What Annette Bening Thought Of Warren Beatty When She First Met Him

Annette Bening and Warren Beatty are one of those rare celebrity couples who have managed to stand the test of time. 

Despite breakups, separations, divorces, and multiple marriages being hallmarks of Tinseltown relationships, Bening and Beatty have been married since 1992 after meeting on the set of the movie "Bugsy," a biopic about mobster Bugsy Siegel and the rise of the Las Vegas strip.

The romance and subsequent marriage was a surprise to Hollywood as Beatty had been known as a playboy for decades, ever since he first came to fame in "Splendor in the Grass" and was romantically linked to co-star Natalie Wood. Before Bening, his last high-profile romance was with Madonna, whom he worked with on the flick "Dick Tracy." 

However, then he met Bening, a woman two decades his junior. Recently, the Oscar-winning actress opened up to People about how she initially felt when she first met her husband of nearly 30 years.

It was instant attraction for Annette Bening and Warren Beatty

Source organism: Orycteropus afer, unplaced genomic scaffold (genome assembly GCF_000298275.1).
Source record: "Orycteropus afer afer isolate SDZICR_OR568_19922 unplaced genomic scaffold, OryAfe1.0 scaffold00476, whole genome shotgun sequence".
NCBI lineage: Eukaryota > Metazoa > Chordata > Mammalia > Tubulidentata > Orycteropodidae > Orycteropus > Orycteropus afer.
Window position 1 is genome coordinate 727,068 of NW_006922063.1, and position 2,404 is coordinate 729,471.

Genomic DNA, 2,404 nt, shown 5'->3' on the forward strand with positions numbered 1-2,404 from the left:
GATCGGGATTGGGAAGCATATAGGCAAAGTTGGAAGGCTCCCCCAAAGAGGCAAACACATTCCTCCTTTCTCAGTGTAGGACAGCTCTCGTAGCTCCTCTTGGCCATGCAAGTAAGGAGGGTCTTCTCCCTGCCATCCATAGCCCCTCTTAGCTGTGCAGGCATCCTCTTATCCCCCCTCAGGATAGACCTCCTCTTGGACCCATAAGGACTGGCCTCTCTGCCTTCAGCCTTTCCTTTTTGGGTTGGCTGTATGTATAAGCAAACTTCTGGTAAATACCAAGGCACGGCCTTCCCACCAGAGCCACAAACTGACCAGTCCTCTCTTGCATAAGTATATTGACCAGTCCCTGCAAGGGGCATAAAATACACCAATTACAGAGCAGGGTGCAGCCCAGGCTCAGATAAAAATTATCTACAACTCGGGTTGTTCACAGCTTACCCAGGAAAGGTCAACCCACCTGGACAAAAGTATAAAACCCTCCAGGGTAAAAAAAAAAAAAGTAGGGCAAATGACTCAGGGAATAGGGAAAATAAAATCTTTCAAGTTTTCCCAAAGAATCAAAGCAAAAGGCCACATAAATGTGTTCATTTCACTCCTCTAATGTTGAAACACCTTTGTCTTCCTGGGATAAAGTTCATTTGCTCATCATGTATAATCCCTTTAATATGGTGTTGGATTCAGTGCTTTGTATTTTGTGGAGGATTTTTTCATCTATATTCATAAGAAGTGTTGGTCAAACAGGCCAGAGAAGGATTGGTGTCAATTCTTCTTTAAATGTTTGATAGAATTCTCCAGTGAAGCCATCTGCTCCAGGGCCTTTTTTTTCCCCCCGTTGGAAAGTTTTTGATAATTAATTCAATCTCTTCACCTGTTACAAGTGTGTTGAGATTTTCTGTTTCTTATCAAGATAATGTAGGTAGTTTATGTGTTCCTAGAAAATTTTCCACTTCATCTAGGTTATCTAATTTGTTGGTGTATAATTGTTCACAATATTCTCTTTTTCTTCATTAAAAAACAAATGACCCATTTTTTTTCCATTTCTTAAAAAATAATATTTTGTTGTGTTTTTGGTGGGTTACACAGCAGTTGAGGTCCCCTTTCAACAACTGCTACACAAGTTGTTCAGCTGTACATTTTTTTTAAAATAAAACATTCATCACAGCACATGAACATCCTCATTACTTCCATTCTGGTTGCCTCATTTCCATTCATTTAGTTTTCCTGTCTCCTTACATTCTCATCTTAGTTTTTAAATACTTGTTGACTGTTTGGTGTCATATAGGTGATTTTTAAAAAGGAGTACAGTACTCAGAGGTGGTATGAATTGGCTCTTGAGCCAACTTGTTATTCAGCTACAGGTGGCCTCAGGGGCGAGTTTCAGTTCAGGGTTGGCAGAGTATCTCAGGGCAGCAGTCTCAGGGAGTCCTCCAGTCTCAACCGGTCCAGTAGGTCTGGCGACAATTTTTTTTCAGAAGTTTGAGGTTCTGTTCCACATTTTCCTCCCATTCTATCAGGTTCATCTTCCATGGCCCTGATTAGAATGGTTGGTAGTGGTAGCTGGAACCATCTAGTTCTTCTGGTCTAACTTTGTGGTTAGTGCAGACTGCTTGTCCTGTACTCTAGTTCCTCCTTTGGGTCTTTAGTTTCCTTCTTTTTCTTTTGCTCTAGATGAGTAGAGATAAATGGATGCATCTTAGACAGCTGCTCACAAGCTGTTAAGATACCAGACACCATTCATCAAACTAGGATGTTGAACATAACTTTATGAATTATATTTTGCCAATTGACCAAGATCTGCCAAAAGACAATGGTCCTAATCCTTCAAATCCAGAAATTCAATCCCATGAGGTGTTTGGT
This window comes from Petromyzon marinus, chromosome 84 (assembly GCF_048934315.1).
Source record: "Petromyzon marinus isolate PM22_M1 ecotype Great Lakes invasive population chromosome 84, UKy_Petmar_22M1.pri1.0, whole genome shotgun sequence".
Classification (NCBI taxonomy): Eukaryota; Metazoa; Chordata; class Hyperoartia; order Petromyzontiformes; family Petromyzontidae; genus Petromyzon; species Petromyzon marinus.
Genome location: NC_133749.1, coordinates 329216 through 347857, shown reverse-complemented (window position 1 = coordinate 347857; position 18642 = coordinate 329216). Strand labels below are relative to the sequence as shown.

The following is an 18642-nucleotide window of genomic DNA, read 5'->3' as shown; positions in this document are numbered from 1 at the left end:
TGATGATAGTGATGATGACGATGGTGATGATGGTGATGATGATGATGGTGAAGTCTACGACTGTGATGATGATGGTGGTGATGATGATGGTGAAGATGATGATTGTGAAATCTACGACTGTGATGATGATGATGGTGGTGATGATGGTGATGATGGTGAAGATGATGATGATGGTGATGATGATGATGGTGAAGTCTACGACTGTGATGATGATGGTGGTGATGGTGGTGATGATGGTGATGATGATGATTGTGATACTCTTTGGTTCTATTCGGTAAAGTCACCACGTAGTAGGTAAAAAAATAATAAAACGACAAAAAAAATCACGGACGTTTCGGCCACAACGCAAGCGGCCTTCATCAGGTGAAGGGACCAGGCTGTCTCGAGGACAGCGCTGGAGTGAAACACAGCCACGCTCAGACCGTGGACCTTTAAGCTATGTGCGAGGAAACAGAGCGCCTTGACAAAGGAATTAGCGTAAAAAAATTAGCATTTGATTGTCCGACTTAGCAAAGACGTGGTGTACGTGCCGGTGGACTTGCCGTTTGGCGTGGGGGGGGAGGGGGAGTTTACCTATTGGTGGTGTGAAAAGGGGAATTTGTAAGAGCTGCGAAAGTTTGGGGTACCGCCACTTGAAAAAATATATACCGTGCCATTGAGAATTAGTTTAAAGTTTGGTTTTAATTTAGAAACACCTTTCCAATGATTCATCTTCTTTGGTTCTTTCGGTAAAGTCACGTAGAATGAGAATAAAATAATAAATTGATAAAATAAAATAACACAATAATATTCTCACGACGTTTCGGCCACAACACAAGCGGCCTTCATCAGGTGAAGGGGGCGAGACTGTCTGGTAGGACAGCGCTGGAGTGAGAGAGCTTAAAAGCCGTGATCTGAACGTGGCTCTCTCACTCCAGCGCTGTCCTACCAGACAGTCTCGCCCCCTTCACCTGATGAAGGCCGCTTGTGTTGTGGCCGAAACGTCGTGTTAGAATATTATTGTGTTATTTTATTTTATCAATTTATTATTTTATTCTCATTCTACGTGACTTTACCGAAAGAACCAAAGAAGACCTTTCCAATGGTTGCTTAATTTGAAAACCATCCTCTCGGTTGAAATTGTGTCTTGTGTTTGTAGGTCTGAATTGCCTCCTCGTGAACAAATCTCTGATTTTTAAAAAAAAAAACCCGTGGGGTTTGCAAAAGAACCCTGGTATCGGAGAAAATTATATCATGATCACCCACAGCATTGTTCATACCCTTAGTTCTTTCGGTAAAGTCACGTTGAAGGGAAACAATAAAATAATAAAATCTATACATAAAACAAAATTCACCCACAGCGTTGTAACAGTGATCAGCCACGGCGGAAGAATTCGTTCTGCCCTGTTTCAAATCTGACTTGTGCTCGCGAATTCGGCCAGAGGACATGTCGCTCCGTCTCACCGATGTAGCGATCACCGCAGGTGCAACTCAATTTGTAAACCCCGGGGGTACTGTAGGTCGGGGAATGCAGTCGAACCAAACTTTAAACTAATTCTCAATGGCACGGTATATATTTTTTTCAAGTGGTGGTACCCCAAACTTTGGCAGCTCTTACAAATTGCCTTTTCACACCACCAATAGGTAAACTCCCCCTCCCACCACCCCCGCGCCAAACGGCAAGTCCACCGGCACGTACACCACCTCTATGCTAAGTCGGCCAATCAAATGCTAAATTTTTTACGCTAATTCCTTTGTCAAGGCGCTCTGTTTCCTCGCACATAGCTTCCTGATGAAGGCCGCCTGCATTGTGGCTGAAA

As Hollywood legend goes, Warren Beatty fell in love with Annette Bening almost immediately when he and director Barry Levinson were casting "Bugsy." Beatty finished a lunch meeting with Bening and told Levinson, "I love her and I'm going to marry her." 

And marry her he did, eventually raising a family of four children, Stephen, Benjamin, Isabel, and Ella. But what was Bening's first impression of the longtime movie star with a reputation for being a ladies' man?

"I remember thinking 'Wow, this guy is so smart and so sharp and funny, but more — just articulate,'" Bening told People. "He was very talkative. He was very passionate about the movie that he was about to make. He had a lot to say — and he was charming, for sure."

Bening admitted that being a mom was something she always wanted, but, now that her and Beatty's children are grown, she has that empty nest feeling.

"[Having children] was something I always wanted to do, ever since I was a little kid, the minute I could start babysitting, like 12 or 13, I was the neighborhood babysitter," Bening said. "Sometimes it's hard for me to let go and just remember, oh that's not my job anymore."

She added: "I'm so proud of these adult children, who aren't children, but they're my kids. They're all so different and they're all out there discovering themselves and their voices. We think we're there to teach them, and of course, what we realize is that that they teach us everything."